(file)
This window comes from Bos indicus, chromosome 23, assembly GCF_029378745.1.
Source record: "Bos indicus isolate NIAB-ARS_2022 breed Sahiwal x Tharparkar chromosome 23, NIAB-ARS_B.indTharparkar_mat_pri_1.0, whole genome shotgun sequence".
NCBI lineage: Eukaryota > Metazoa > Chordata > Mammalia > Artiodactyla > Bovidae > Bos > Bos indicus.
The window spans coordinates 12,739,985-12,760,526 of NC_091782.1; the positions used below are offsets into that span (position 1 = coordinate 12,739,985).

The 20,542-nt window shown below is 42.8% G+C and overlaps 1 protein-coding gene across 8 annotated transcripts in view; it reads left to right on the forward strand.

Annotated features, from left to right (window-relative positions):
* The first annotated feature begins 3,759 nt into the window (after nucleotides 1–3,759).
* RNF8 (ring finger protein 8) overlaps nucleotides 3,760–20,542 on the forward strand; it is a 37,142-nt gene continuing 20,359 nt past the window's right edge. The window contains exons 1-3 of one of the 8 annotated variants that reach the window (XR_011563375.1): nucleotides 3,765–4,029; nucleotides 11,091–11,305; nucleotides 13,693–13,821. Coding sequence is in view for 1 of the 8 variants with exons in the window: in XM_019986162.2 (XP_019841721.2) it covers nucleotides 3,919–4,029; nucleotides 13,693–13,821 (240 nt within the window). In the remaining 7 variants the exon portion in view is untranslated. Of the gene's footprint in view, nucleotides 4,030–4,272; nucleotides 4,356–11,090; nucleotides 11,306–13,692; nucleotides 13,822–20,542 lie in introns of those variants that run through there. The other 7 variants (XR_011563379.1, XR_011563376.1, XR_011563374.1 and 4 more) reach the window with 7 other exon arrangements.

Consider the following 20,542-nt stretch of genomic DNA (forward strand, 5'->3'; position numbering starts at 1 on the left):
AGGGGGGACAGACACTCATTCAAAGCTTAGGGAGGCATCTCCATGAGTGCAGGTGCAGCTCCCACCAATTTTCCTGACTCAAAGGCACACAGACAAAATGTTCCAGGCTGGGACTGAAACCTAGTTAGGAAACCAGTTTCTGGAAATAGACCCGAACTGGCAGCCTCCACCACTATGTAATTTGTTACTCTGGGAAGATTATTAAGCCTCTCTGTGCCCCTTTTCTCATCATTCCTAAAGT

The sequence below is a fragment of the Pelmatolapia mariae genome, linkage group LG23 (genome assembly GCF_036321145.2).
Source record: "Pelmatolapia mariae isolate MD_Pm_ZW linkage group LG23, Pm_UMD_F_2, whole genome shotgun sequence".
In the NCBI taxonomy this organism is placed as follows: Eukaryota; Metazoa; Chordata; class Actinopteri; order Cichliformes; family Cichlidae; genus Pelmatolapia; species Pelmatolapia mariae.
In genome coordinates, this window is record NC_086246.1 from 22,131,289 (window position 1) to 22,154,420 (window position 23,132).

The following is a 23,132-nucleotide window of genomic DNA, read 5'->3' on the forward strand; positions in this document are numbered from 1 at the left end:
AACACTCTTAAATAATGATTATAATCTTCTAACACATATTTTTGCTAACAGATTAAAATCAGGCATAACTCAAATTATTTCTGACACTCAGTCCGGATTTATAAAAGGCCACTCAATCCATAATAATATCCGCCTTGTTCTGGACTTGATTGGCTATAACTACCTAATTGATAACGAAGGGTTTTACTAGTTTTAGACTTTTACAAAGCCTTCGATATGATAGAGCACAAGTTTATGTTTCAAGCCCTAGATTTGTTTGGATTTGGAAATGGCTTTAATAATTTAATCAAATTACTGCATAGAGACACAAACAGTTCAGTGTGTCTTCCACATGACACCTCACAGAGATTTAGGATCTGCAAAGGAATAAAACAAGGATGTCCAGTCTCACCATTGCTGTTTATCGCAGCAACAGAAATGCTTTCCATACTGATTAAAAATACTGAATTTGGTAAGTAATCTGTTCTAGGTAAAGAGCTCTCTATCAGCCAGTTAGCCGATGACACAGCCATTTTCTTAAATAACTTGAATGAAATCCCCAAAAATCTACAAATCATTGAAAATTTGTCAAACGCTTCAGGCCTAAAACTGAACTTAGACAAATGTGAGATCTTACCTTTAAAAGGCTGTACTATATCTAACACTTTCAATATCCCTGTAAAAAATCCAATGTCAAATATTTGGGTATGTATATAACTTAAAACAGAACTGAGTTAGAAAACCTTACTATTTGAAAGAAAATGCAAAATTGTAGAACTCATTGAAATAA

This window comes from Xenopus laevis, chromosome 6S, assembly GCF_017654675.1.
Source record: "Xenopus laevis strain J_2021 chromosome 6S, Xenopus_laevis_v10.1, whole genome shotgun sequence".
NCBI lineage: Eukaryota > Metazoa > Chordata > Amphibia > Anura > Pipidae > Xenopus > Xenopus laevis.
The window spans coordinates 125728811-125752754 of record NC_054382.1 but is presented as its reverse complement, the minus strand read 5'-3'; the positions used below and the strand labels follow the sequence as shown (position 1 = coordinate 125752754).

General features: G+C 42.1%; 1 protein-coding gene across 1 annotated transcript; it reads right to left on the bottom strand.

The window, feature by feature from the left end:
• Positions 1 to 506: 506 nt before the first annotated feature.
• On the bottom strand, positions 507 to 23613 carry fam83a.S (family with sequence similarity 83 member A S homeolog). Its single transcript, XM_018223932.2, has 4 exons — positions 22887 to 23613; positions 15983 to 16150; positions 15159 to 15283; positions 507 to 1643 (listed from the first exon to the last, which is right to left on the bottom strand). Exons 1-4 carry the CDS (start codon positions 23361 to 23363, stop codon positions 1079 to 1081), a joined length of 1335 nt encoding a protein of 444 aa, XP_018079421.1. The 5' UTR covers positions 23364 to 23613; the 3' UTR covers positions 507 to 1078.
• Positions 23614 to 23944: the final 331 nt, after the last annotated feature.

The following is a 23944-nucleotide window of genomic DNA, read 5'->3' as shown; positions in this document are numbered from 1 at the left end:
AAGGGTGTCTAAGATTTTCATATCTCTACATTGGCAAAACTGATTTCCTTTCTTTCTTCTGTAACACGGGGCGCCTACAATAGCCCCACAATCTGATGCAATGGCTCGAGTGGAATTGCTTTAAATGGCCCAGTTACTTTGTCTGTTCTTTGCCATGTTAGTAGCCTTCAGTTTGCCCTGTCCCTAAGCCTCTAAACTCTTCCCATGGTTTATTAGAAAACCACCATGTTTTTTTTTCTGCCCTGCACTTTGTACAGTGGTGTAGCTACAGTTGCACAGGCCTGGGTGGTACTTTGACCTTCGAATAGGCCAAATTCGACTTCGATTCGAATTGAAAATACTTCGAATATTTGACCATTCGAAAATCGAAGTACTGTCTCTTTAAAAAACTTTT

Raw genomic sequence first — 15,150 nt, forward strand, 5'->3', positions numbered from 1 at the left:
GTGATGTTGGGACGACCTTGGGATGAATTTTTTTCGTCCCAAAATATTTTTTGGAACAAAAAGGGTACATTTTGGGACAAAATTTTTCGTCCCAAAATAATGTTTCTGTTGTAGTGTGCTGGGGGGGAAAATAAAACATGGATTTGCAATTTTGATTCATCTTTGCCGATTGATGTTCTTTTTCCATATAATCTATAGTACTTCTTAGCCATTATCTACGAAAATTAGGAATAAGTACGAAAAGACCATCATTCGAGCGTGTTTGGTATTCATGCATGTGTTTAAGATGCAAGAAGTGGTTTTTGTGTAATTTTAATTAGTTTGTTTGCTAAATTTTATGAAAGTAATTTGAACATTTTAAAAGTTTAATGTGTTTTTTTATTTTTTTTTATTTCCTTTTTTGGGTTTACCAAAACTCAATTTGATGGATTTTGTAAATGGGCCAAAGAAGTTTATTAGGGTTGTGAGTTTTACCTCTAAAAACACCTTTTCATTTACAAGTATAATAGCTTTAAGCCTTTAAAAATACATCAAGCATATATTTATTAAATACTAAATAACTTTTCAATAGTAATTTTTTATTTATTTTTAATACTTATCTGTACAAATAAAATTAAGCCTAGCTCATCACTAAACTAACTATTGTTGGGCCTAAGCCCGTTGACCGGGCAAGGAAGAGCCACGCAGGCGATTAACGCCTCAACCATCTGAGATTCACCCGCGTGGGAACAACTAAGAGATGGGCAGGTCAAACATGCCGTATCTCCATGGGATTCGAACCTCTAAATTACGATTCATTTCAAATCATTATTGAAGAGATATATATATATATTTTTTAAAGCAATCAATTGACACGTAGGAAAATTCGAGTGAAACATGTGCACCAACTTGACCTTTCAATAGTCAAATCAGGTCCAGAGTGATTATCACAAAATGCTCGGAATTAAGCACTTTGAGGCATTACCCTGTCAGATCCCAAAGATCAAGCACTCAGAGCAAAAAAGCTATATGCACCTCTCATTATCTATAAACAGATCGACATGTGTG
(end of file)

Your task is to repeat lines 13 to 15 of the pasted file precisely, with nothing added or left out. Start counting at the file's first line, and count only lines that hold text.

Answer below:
In the NCBI taxonomy this organism is placed as follows: Eukaryota; Metazoa; Chordata; class Actinopteri; order Cichliformes; family Cichlidae; genus Pelmatolapia; species Pelmatolapia mariae.
In genome coordinates, this window is record NC_086246.1 from 22,131,289 (window position 1) to 22,154,420 (window position 23,132).

The following is a 23,132-nucleotide window of genomic DNA, read 5'->3' on the forward strand; positions in this document are numbered from 1 at the left end: